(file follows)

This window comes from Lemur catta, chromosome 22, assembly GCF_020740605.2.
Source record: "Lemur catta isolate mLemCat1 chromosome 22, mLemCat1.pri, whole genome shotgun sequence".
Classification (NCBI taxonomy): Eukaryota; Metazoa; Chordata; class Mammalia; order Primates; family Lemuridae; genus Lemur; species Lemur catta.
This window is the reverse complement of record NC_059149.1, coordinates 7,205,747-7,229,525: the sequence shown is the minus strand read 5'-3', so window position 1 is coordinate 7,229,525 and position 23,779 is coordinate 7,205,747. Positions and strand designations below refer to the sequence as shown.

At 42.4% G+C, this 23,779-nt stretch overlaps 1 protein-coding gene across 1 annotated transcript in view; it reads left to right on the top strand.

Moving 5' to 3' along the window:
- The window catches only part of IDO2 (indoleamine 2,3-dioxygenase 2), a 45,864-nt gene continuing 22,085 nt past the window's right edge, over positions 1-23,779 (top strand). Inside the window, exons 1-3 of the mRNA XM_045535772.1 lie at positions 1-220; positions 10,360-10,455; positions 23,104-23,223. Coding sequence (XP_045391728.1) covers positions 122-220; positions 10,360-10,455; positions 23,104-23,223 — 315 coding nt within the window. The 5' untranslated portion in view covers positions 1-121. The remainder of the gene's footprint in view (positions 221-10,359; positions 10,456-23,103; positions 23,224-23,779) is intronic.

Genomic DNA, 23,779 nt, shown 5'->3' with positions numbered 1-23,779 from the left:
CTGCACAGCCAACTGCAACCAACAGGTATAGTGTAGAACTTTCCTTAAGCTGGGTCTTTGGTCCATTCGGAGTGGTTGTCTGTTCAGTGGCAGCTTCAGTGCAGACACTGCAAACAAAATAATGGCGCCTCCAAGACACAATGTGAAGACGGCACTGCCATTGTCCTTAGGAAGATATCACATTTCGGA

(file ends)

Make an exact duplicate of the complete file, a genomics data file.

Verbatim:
This window comes from Lemur catta, chromosome 22, assembly GCF_020740605.2.
Source record: "Lemur catta isolate mLemCat1 chromosome 22, mLemCat1.pri, whole genome shotgun sequence".
Classification (NCBI taxonomy): Eukaryota; Metazoa; Chordata; class Mammalia; order Primates; family Lemuridae; genus Lemur; species Lemur catta.
This window is the reverse complement of record NC_059149.1, coordinates 7,205,747-7,229,525: the sequence shown is the minus strand read 5'-3', so window position 1 is coordinate 7,229,525 and position 23,779 is coordinate 7,205,747. Positions and strand designations below refer to the sequence as shown.

At 42.4% G+C, this 23,779-nt stretch overlaps 1 protein-coding gene across 1 annotated transcript in view; it reads left to right on the top strand.

Moving 5' to 3' along the window:
- The window catches only part of IDO2 (indoleamine 2,3-dioxygenase 2), a 45,864-nt gene continuing 22,085 nt past the window's right edge, over positions 1-23,779 (top strand). Inside the window, exons 1-3 of the mRNA XM_045535772.1 lie at positions 1-220; positions 10,360-10,455; positions 23,104-23,223. Coding sequence (XP_045391728.1) covers positions 122-220; positions 10,360-10,455; positions 23,104-23,223 — 315 coding nt within the window. The 5' untranslated portion in view covers positions 1-121. The remainder of the gene's footprint in view (positions 221-10,359; positions 10,456-23,103; positions 23,224-23,779) is intronic.

Genomic DNA, 23,779 nt, shown 5'->3' with positions numbered 1-23,779 from the left:
CTGCACAGCCAACTGCAACCAACAGGTATAGTGTAGAACTTTCCTTAAGCTGGGTCTTTGGTCCATTCGGAGTGGTTGTCTGTTCAGTGGCAGCTTCAGTGCAGACACTGCAAACAAAATAATGGCGCCTCCAAGACACAATGTGAAGACGGCACTGCCATTGTCCTTAGGAAGATATCACATTTCGGA